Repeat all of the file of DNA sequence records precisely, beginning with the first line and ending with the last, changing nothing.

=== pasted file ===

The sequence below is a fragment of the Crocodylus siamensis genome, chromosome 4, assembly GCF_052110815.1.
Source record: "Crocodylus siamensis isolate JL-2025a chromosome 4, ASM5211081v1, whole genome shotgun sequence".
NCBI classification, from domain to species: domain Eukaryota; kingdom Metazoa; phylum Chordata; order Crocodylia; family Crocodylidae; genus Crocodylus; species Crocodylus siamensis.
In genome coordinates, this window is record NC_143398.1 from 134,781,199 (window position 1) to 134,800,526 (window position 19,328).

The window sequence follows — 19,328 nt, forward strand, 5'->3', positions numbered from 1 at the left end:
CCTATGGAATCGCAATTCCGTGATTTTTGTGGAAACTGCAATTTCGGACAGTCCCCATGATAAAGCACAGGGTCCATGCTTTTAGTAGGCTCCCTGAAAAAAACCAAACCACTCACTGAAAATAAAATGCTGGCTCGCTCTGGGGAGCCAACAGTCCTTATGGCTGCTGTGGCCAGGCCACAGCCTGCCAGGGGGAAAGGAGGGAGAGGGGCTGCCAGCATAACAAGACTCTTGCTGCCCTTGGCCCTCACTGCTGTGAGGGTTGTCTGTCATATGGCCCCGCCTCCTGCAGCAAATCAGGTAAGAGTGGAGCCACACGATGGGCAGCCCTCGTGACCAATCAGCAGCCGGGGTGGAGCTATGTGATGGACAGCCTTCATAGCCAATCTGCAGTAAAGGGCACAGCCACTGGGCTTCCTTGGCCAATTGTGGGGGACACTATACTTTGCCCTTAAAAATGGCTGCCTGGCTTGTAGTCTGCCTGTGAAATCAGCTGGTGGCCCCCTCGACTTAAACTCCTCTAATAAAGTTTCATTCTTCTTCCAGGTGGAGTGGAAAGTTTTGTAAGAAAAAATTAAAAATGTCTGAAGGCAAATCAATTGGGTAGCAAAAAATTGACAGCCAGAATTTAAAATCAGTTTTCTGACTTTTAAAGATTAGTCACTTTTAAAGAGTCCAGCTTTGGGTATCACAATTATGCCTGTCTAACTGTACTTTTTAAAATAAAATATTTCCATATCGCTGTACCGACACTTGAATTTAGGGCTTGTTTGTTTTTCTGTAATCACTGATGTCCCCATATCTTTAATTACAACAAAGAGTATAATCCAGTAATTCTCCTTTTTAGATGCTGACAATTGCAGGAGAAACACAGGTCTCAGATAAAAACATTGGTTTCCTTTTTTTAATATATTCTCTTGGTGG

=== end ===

The sequence below is a fragment of the Crocodylus siamensis genome, chromosome 4, assembly GCF_052110815.1.
Source record: "Crocodylus siamensis isolate JL-2025a chromosome 4, ASM5211081v1, whole genome shotgun sequence".
NCBI classification, from domain to species: domain Eukaryota; kingdom Metazoa; phylum Chordata; order Crocodylia; family Crocodylidae; genus Crocodylus; species Crocodylus siamensis.
In genome coordinates, this window is record NC_143398.1 from 134,781,199 (window position 1) to 134,800,526 (window position 19,328).

The window sequence follows — 19,328 nt, forward strand, 5'->3', positions numbered from 1 at the left end:
CCTATGGAATCGCAATTCCGTGATTTTTGTGGAAACTGCAATTTCGGACAGTCCCCATGATAAAGCACAGGGTCCATGCTTTTAGTAGGCTCCCTGAAAAAAACCAAACCACTCACTGAAAATAAAATGCTGGCTCGCTCTGGGGAGCCAACAGTCCTTATGGCTGCTGTGGCCAGGCCACAGCCTGCCAGGGGGAAAGGAGGGAGAGGGGCTGCCAGCATAACAAGACTCTTGCTGCCCTTGGCCCTCACTGCTGTGAGGGTTGTCTGTCATATGGCCCCGCCTCCTGCAGCAAATCAGGTAAGAGTGGAGCCACACGATGGGCAGCCCTCGTGACCAATCAGCAGCCGGGGTGGAGCTATGTGATGGACAGCCTTCATAGCCAATCTGCAGTAAAGGGCACAGCCACTGGGCTTCCTTGGCCAATTGTGGGGGACACTATACTTTGCCCTTAAAAATGGCTGCCTGGCTTGTAGTCTGCCTGTGAAATCAGCTGGTGGCCCCCTCGACTTAAACTCCTCTAATAAAGTTTCATTCTTCTTCCAGGTGGAGTGGAAAGTTTTGTAAGAAAAAATTAAAAATGTCTGAAGGCAAATCAATTGGGTAGCAAAAAATTGACAGCCAGAATTTAAAATCAGTTTTCTGACTTTTAAAGATTAGTCACTTTTAAAGAGTCCAGCTTTGGGTATCACAATTATGCCTGTCTAACTGTACTTTTTAAAATAAAATATTTCCATATCGCTGTACCGACACTTGAATTTAGGGCTTGTTTGTTTTTCTGTAATCACTGATGTCCCCATATCTTTAATTACAACAAAGAGTATAATCCAGTAATTCTCCTTTTTAGATGCTGACAATTGCAGGAGAAACACAGGTCTCAGATAAAAACATTGGTTTCCTTTTTTTAATATATTCTCTTGGTGG